Therefore teachers, headmasters and psychological counselors should focus on the
optimal use of time allocated and should bear in mind slow learning students are
the ones to pay the price for few lessons. – Niels Egelund

Berliner, Peter (Professor of Social Learning and Developmental Processes, the
University of Aarhus). To be in the World as a Body Running into Society – A
Community Psychological Perspective.
Pædagogisk Psykologisk Tidsskrift,
2013, Vol. 50, 5, 55-65. – The article discusses three dimensions of learning as a
shared community activity. Firstly, it is argued that collective learning can change
the shared understanding of running as a physical activity. Running is both a symbolic
activity and a movement through a physical space. Secondly, it is shown that
a strong emphasis on talking rather than on doing may silence vulnerable young
people instead of opening spaces for expressions of opinions, visions and emotions.
Finally, it is argued that in a framework of community psychology learning should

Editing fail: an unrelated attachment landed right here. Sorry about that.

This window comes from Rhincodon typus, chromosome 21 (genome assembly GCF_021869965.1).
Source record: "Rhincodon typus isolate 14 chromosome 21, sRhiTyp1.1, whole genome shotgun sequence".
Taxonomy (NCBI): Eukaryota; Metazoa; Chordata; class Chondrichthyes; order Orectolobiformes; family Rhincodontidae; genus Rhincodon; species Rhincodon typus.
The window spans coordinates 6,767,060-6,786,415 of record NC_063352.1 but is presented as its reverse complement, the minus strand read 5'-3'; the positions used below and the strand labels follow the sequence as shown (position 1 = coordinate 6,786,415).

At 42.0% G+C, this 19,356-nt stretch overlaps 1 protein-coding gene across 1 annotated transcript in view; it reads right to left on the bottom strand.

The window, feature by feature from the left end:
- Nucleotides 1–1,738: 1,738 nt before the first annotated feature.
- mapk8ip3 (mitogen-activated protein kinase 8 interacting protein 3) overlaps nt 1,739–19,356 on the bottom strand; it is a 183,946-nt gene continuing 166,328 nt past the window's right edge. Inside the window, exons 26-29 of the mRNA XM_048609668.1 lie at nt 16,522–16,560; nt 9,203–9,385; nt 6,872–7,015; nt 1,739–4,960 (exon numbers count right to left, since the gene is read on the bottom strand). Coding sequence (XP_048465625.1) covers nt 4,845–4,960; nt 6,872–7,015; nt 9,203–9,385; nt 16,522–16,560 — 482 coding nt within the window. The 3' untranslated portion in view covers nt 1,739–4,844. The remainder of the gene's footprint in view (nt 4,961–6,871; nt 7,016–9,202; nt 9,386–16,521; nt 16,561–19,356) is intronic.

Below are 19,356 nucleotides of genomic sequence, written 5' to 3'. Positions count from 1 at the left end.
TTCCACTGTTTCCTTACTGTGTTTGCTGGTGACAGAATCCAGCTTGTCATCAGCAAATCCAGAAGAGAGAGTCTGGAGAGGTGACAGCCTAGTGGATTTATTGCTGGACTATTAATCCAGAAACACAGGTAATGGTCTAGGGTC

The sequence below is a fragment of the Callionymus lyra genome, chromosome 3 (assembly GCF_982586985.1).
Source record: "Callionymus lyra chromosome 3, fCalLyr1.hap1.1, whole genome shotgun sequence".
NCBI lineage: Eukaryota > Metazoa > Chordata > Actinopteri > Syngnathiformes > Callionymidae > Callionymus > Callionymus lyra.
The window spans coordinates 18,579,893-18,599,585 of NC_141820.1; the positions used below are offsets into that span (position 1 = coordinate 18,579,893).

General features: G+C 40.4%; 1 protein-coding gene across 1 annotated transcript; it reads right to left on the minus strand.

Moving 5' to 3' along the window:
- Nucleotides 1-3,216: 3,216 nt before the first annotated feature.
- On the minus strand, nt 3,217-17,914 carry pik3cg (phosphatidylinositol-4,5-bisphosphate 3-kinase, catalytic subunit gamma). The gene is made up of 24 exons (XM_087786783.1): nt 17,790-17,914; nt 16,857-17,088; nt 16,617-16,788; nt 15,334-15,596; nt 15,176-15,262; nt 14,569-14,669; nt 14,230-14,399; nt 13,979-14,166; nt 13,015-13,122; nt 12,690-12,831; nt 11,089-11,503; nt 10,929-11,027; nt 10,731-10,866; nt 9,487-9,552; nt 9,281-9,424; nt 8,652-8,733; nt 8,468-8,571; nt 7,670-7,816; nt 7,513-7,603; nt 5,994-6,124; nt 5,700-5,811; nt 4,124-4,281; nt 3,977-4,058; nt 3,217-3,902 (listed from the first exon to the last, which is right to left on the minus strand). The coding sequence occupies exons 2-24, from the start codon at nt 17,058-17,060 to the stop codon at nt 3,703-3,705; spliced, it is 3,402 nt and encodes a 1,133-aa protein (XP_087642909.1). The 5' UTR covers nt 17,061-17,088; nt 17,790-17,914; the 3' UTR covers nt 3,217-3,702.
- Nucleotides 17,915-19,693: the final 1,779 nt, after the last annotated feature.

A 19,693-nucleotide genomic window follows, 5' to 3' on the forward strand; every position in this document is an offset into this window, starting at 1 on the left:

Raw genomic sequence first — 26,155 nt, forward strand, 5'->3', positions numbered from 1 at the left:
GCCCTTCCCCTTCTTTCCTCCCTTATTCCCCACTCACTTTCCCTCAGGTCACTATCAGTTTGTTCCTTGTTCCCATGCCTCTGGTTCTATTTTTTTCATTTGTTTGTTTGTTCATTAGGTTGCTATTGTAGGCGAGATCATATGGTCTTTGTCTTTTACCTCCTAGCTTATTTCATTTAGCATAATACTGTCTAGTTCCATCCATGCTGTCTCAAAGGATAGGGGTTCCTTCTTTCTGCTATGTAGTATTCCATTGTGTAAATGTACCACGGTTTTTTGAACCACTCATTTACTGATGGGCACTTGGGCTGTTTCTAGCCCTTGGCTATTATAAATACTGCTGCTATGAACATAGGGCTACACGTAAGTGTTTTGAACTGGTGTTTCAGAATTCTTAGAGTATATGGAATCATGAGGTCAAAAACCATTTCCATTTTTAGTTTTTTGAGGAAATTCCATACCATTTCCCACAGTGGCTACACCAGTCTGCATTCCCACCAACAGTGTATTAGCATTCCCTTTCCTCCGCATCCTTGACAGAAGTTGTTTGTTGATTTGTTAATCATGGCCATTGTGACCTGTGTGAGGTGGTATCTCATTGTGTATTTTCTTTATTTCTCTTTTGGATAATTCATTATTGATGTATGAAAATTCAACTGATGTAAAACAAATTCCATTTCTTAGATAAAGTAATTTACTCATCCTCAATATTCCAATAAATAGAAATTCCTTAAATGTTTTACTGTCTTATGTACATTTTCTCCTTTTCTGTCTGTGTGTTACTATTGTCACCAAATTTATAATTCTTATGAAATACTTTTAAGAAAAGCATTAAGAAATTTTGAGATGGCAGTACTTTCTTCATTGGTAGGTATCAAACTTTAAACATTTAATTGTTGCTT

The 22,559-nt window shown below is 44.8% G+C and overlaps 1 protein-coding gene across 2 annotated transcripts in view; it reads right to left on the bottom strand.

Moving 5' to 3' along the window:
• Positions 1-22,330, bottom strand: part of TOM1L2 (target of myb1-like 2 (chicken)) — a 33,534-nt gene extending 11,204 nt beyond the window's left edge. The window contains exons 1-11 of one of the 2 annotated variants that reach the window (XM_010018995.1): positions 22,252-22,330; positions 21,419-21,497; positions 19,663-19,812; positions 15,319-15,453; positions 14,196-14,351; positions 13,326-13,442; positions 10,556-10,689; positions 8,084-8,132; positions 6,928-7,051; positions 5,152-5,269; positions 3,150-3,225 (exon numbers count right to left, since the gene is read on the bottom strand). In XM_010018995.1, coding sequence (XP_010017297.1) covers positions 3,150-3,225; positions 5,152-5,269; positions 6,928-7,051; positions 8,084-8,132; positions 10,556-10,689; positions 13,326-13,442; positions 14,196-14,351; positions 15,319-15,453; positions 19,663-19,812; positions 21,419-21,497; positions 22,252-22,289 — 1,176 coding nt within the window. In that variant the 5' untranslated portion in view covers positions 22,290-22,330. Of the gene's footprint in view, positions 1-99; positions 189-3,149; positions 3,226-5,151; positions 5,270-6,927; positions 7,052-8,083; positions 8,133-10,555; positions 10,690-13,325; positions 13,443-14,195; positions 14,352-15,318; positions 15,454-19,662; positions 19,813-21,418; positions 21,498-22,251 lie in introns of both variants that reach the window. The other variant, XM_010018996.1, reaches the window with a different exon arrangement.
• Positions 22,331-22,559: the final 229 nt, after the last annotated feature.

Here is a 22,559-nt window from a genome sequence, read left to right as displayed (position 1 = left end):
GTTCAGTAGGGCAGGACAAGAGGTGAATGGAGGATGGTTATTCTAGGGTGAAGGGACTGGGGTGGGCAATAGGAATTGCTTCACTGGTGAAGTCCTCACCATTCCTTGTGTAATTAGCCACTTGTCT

be defined as any act that transforms the context or the perception of the context. –
Peter Berliner

Ivarsson, Lena & Boström, Lena (Lecturers at the University of Mid Sweden).
Good Reading Environments for Individual Reading Development. Pædagogisk
Psykologisk Tidsskrift, 2013, Vol. 50, 5, 66-80. – Which are the key-factors
that create good reading environments and maintain a sustainable reading interest
on an individual level? This paper is a conceptual paper in which a theoretical
framework built on international empirical research was identified, by connecting
and systematizing different parts of reading, learning and teaching. This area is
complex and complicated because it involves interactions and different learning and
teaching perspectives. In this paper we present research that finds that teaching
reading based on individual reading styles and strategies is an effective way to ensure
children’s achievement, interest, self-confidence, and motivation. Children’s
awareness of reading strategies supported by favorable reading environments influence
meta-cognition and also the ability and interest to become a skilled reader. It
is also clear that teachers’ pedagogical knowledge is of great importance as well as
their ability to use a variety of teaching strategies to meet the needs of every individual.
This paper provides useful information unraveling concepts, methods and
effects which can aid children, parents, teachers and researchers in understanding,
evaluating and monitoring reading, thus having practical implications for promoting
lifelong reading. – Lena Ivarsson og Lena Boström